Quick peek into a rigid system


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On November 18, 2013, Firjan and NBCC organized an event on labor rights and the Brazilian wage adjustment process for NBCC members. The breakfast seminar took place in the Firjan building in downtown Rio de Janeiro, and about 25 people found their way to the seminar. Consul General Helle Klem and director of Innovation Norway in Rio de Janeiro, Helle Moen, were both present.

After enjoying a breakfast buffet, Dr. Luiz Chor, the CSR President at Firjan, gave the opening remarks. Thamilla Ferreira Gomes Talarico, the International Project Manager at the Firjan International Business Center, presented the Firjan system in more detail to the participants at the event.

Antônio Carlos Bento Ribeiro and Pedro Capanema then gave an overview on how the wage adjustment process in Brazil works. Antônio Carlos Bento Ribeiro is the Coordinator of assistance to employers association at Firjan, and Pedro Capanema the Labor Relations Chief Counsel at the Firjan Legal Department.

Photo: From the right: NBCC board member Kjetil Solbrække, Antônio Carlos Bento Ribeiro, Pedro Capanema, Luiz Chor and Alberto Besser, who is the superintendent at Instituto Euvaldo Lodi (IEL).


Powerful unions
Mr. Ribeiro explained how it is the primary basic activity of the company that will determine what union the employees belong to, and he described it as a “very rigid system”. For offshore companies, the situation might be even more complicated, as the company might have to relate to more than one union.

According to Mr. Ribeiro, the unions in Brazil are powerful, professional, well-trained and with a substantial financial support from the government. The companies and their federations need to be equally well prepared for conflicts.

“We have to stick together, exchange information and make plans. Information is key, and planning is vital to a successful negotiation with the unions.”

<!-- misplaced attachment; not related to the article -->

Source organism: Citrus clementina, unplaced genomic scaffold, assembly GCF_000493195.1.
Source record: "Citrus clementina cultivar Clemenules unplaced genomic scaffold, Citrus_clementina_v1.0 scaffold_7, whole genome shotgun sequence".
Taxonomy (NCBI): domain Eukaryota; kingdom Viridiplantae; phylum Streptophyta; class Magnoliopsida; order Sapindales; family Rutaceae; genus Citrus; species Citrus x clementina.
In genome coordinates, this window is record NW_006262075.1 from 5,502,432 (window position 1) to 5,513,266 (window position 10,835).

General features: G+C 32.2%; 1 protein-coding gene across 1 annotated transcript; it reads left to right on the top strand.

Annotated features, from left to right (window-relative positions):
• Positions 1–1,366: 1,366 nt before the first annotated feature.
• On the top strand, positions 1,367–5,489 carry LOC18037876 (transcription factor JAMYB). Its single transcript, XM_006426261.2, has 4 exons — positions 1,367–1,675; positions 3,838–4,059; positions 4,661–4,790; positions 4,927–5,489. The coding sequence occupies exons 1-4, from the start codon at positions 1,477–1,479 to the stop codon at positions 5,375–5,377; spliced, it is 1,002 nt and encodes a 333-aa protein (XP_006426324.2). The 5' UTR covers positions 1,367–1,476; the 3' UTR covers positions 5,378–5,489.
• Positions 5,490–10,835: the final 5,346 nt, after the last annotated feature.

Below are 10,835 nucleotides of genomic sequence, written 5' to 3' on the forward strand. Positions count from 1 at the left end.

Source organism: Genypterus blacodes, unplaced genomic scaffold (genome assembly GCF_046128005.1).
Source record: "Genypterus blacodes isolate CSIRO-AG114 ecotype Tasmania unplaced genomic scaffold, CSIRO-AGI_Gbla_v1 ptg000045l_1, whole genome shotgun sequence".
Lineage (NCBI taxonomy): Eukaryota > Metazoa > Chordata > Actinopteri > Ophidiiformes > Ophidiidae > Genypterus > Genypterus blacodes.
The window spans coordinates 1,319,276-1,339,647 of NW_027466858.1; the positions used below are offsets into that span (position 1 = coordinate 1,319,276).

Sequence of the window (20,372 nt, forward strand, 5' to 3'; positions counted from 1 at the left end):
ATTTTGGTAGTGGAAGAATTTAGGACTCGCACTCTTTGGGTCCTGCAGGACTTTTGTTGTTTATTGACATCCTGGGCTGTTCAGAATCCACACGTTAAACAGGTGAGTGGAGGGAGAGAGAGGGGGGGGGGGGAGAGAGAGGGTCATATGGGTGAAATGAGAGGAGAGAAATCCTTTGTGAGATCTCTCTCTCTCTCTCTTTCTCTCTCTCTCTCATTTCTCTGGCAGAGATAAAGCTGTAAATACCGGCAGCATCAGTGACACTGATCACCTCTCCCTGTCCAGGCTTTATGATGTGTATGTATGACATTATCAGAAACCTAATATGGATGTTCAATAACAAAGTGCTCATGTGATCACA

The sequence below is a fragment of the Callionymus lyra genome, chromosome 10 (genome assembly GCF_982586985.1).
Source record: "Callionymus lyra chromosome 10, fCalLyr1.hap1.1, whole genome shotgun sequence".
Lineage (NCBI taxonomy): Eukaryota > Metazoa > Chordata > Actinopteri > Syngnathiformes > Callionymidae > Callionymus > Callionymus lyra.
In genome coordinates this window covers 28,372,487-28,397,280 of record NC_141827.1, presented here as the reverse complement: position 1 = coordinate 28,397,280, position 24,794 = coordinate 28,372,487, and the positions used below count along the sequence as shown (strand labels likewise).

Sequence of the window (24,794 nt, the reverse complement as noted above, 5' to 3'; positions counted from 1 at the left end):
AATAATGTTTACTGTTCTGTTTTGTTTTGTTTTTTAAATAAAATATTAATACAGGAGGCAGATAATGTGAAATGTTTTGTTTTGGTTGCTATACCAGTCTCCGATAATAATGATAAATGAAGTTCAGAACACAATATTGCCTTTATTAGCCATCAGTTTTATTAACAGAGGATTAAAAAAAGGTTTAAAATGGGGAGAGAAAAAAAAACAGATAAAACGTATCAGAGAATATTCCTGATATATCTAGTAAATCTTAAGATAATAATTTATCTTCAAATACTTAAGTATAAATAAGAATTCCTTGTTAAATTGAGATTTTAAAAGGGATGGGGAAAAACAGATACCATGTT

In case of a conflict, Mr. Ribeiro advises to try to solve the conflict without involving the labor courts.

“If you go to court, it can take 4-5 years to solve the conflict. It will increase your costs, and is bad for the company. It´s better to negotiate and keep trying. Even if there is a strike, you have to negotiate. It´s not easy. The company has to survive. The government does not create jobs, the companies do. Of course they have to adjust wages, but the overall objective is that the industry has to survive”, Mr Ribeiro said.

Pedro Capanema explained that although the federal laws and regulations must be followed, the companies are free to make their own regulations and internal policies. This is an easier approach, and such regulations do not have to apply to all employees, giving the company more flexibility.

“Working hours, minimum wages and safety regulations are issues were federal regulations have to be followed. But the Firjan system can help the companies in creating better internal regulations, and this is something that will have a direct impact on the cost of products and services. Consequences are big, and it is important that you give this some priority”, Mr. Capanema said.

Minimum wage was one of the topics the audience asked Mr. Capanema to clear up during the Q&A session after the presentations.

According to Mr. Capanema, the companies have to comply with the federal minimum wage even though the state minimum wage is higher. He also explained that the law permits you to offer a wage adjustment that is lower than the inflation, but this does however need to be very well justified. In Brazil it is sometimes easier to fire an employee than reducing his position from 100 to 50 percent.

Summing up, the Brazilian laws and regulations give less flexibility for local agreements in the workplace, and what the unions decide, companies have to comply with, to avoid penalties.

Firjan associates can however get information, share experiences and utilize the legal services offered. Firjan has useful contacts with several industrial unions and vital experience in a field that might seem intangible to many smaller companies.

During the event, Firjan also informed that an initiative is being taken to create a committee for Scandinavian companies in Rio de Janeiro. Although the effort is in an early stage, the idea is that the committee would provide different kinds of services for these companies and facilitate the exchange of information.

More on Firjan:

The Firjan system works to promote development of the industry in the state of Rio de Janeiro. The institutions that work together at the FIRJAN System include: FIRJAN – Federation of Industries of the State of Rio de Janeiro, CIRJ – The Industrial Center of Rio de Janeiro, SESI – Industry Social Services, SENAI – National Industrial Training Service and the Euvaldo Lodi Institute – IEL.

Firjan develops and coordinates studies, research and projects to guide the actions of industrial promotion and new investments in the state. It organizes thematic and sectoral forums, discusses trends and makes guidelines for actions of support and advice to businesses.


By Runa Hestmann Tierno, NBCC journalist